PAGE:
In 2004, I was living in the suburbs as a single mom because it was more affordable than city living. This meant it was really difficult to go out on Saturday night. It could easily cost me $250 to go out, including a ride to and from town and baby-sitting costs plus spending money. So I rarely ventured out, and more often I opted to stay in, roll out the mat and start inverting. That's why handstands are a joy for me, and they've been featured in my classes regularly since I started teaching.
When I moved to Fort Worth, very few people had a regular inversion practice. Now, handstand-happy folks are rampant in this fair city of mine. So when I saw the handstand challenges gaining some steam in social media, I decided to give it a try. One of my dear friends, Amber Shumake, was taking it on, and I knew I would regret it if I didn’t join.
On May 15, 2013 I decided to join a 365-day handstand challenge.
It had been a long time since I'd taken on an assignment for any significant length of time. So the lessons were rampant and ripe. Here are the most poignant.
1. Doing something every day and documenting it isn't easy.
Life isn't easy. From what I can tell so far, it’s not meant to be easy. Spiritual masters the world over teach that we learn our greatest lessons in our struggles. Everyone I know is undergoing a struggle in some way right now. Things aren’t going to be easy. Do it anyway, and by "it," I mean that thing that gets your blood pumping, heart racing, joy flowing.
There were many days when I was getting into bed at night and thought, "Oh f*ck! I didn’t do my pic." So I would climb out of bed and find a place to take the pic. It's hard. I’ve learned to accept and appreciate challenges and welcome the difficulty as an incredible learning tool.
2. Not everyone will support you on your journey — cherish the people who will and forgive the ones who won’t
Most of the time, my family wanted nothing to do with this challenge. It’s something we see in life. As we excel, move toward our dreams, put ourselves out there, some people will support us and some won’t. It’s OK. It doesn’t make things impossible. It doesn’t mean what you're doing is right or wrong. It just means some people will understand and some won’t. Some people will rally to your cause and support you; some won’t. Don’t give up. Tell the people who support you, "Thank you." And tell the ones who won’t, "Thank you." Both have valuable lessons to teach.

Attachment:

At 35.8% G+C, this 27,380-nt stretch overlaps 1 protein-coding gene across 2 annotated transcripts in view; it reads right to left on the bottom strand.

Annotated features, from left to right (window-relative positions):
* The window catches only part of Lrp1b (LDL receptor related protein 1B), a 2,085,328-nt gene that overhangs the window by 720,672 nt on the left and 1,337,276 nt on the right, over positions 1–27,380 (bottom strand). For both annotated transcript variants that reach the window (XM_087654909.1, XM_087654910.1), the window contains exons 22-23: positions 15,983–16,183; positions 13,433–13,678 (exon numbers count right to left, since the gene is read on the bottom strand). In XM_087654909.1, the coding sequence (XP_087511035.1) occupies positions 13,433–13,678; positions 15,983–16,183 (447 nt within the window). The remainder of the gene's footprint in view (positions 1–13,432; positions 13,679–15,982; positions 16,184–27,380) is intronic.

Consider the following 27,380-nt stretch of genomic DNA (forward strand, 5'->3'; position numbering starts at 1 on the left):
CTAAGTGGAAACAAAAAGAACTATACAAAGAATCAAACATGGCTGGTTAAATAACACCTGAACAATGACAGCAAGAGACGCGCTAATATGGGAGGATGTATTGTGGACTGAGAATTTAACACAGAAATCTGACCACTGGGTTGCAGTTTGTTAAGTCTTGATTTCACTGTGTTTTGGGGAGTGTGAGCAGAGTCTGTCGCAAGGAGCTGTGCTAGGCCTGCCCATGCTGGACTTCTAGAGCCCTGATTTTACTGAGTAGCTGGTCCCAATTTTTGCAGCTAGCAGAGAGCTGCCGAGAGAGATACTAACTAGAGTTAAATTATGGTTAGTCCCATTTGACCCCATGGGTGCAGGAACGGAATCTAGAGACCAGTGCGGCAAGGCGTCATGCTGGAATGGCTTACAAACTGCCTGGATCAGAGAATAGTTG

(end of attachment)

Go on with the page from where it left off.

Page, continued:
3. Sometimes we can be too strong.
At the same time, I shouldn’t have to hide what I can do. I debated joining this handstand challenge long and hard, because I was afraid some people might be turned off — sometimes students shy away from my classes because I have a reputation for being one of the stronger teachers (in fact, some people call me "The Beast!). I was worried that daily handstand pictures would be the death of my classes.
But eventually I decided that was fear, while the truth is that I love handstands. Why not take pictures of them? I practically do them every day anyway. What’s the difference? So I went for it. But there is some truth to the underlying theme of my hesitation. There is some merit to recognizing that there is such a thing as being too intense, too strong.
I've learned in the last year to ladle myself with compassion and kindness as often as I let myself dip into my strength and intensity. And while I have yet to make it to a restorative yoga class, it’s definitely on my radar. And in doing handstands daily, I have learned the pure necessity of taking good care of my joints, namely, my shoulders and my wrists, and in being mindful of my alignment and my needs.
4. It's important not to play the comparison game; uplift one another instead.
Teddy Roosevelt said it best when he said, "Comparison is the thief of joy." If you catch yourself tempted to compare, try a different path instead. Something more empowering. Something based on love.
5. People love pictures with babies in them.
This one is rather self-explanatory, and it always cracked me up. I don’t care if I did a handstand on the top of the Empire State Building — if I put a picture next to it of my two-year-old baby girl joining me in a handstand, that baby pic would trump the Cirque du Soleil pic every day and twice on Sundays. No questions asked. Hilarious.
6. Using social media in a powerful way means sharing openly and honestly — no matter what the pose.
There's always more to learn, there's always less to do and perfection is boring myth. Enough said.